With improved access and more available fuel, UN agencies are now aiming to make the assessment within weeks.
Asked if there was a risk of a repeat of the devastating famine conditions that killed more than a million people in Ethiopia in the mid-1980s, Griffiths said he hoped not.
“I just hope to God that we’re not going to see that kind of misery.”

Omicron could become dominant in France by end of January -government advisor

Omicron could become dominant in France by end of January -government advisor
Updated 5 min 23 sec ago

Omicron could become dominant in France by end of January -government advisor

Omicron could become dominant in France by end of January -government advisor
  • The local health body for the Ile de France region said in a statement that a case of omicron variant had been found in a person who returned from Nigeria

PARIS: The omicron coronavirus variant could become the dominant strain in France by the end of January, but meanwhile it should be possible to have a good Christmas if steps are taken to curb the delta strain, France’s top scientific adviser said on Thursday.
Jean-Francois Delfraissy told BFM television the “true enemy” for now was still delta, spreading in a fifth wave.
“We should see a progressive rise of the omicron variant, which will take over from delta,” possibly by the end of January, he said.
“Christmas is not at risk if the population and decision-makers are all very cautious,” he said, reiterating that social distancing and a third, booster shot of vaccines were key weapons in the fight against COVID-19.
France recorded nearly 50,000 new conformed COVID-19 cases over 24 hours, the Health Ministry said on Wednesday.
There were 1,886 people in intensive care units with COVID-19 on Wednesday, a level Delfraissy said was not yet a peak, particularly when compared to 6,000-7000 at the height of the second wave in France last autumn.
The local health body for the Ile de France region of greater Paris said in a statement on Thursday that a case of omicron variant had been found in a person who returned from Nigeria, the first confirmed case in Metropolitan France.


Myanmar condemns UN move to deny its envoy a seat

Myanmar condemns UN move to deny its envoy a seat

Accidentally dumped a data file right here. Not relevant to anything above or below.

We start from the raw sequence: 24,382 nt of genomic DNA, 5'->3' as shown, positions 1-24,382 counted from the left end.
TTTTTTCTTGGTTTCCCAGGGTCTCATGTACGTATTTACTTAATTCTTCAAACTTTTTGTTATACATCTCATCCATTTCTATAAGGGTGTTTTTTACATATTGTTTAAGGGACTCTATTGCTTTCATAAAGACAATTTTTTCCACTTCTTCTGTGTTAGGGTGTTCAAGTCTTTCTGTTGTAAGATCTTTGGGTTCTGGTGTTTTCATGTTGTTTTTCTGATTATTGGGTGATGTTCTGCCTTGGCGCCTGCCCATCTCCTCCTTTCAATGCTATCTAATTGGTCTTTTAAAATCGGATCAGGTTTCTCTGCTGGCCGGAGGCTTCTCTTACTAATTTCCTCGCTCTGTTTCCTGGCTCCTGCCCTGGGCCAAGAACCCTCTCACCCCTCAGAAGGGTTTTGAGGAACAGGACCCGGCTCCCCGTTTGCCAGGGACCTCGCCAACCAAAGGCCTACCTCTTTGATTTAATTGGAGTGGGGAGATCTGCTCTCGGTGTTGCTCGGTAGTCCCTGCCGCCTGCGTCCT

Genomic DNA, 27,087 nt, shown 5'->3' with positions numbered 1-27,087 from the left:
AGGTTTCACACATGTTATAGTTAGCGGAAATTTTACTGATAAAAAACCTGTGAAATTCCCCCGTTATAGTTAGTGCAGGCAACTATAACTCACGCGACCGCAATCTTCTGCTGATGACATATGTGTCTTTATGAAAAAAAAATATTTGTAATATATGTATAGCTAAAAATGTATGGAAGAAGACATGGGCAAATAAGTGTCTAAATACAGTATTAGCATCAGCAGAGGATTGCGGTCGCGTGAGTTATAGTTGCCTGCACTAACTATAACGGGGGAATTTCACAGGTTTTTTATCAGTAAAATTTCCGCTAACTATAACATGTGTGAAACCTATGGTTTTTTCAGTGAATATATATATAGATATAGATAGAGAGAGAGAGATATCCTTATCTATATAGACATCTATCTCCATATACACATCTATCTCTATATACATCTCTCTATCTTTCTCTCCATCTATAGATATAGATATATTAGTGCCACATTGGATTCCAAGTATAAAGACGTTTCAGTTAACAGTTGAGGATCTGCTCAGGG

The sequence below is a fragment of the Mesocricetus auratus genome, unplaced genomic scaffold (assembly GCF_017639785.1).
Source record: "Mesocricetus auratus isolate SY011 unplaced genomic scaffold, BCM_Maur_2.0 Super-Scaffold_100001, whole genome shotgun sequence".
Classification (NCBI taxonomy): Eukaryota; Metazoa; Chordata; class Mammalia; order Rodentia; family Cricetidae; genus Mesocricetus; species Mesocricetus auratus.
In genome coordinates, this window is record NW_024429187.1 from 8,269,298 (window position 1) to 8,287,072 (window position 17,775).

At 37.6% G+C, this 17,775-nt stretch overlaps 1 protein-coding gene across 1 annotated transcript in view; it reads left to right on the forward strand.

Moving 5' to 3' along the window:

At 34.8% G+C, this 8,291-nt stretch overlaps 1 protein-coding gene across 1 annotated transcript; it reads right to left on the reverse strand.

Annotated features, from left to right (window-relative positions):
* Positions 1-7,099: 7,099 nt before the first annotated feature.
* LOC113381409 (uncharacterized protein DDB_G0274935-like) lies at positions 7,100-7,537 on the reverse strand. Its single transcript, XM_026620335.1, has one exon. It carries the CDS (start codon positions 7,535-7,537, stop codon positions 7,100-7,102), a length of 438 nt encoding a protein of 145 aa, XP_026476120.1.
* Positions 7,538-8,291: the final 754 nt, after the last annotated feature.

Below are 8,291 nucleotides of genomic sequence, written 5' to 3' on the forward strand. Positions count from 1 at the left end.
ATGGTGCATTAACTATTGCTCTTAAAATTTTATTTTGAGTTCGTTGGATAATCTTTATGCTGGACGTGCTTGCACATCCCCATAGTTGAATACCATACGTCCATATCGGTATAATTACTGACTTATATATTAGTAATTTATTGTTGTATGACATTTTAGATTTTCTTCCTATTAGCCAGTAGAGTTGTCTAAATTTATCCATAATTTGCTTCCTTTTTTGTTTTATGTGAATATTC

Updated 02 December 2021

Myanmar condemns UN move to deny its envoy a seat

Myanmar condemns UN move to deny its envoy a seat
  • Myanmar has been in turmoil since the military ousted Suu Kyi’s National League for Democracy government
  • Suu Kyi has been detained since the coup, and faces a catalogue of charges that could see her jailed for decades

YANGON: Myanmar’s junta on Thursday slammed a UN decision to deny its chosen representative a seat at the world body and keep in place an envoy appointed by Aung San Suu Kyi’s ousted government.
The committee responsible for approving nominations of ambassadors to the New York body met Wednesday but deferred a decision over the rival claims to Myanmar and Afghanistan’s seats, diplomats said.
The deferral keeps in place envoys appointed to the body by both governments before they were toppled — by a coup in Myanmar in February and the Taliban’s takeover in Afghanistan in August.
“This decision does not reflect the reality on the ground and existence of our country,” Myanmar junta spokesman Zaw Min Tun told AFP.
“We will continue submitting (to the UN) as usual according to diplomatic procedure and the right to representation in accordance with international and local laws,” he added.
The deferral leaves Kyaw Moe Tun, appointed by Suu Kyi’s government, in place as Myanmar’s envoy.
He made headlines shortly after the putsch by flashing the three-finger salute of democracy protesters from his UN chair, brazenly defying the junta’s insistence that he no longer represents the country.
In August US prosecutors said they had charged two Myanmar citizens in a plot to attack him.
The junta has denied any involvement and chosen former soldier Aung Thurein as its envoy to the body.
The Taliban in September asked the UN to accept its former Doha-based spokesperson Suhail Shaheen to succeed Ghulam Isaczai, a cabinet member of ousted President Ashraf Ghani.
Isaczai continues to occupy Afghanistan’s offices at the UN headquarters and even participated in a recent Security Council meeting in which he openly criticized the Taliban.
There was “consensus” within the credentials committee to delay the decision, two diplomats told AFP on condition of anonymity.
“China, Russia and the United States were in the same position,” one of them said.
The nine-member committee is due to submit its report next week to the General Assembly, which will be left to decide via a possible vote if its 200 members fail to reach a consensus, diplomats said.
Myanmar has been in turmoil since the military ousted Suu Kyi’s National League for Democracy government, sparking huge democracy protests which have triggered a bloody crackdown from the junta.
NLD lawmakers make up the majority of a shadow “National Unity Government” which is working to overturn the military regime, which the junta has branded “terrorists.”
Suu Kyi has been detained since the coup, and faces a catalogue of charges that could see her jailed for decades.


US defense chief slams China’s drive for hypersonic weapons

US defense chief slams China’s drive for hypersonic weapons
Updated 02 December 2021

US defense chief slams China’s drive for hypersonic weapons

US defense chief slams China’s drive for hypersonic weapons
  • China’s growing military muscle and its drive to end American predominance in Asia triggers unease in Washington

SEOUL: US Defense Secretary Lloyd Austin said Thursday that China’s pursuit of hypersonic weapons “increases tensions in the region” and vowed the US would maintain its capability to deter potential threats posed by China.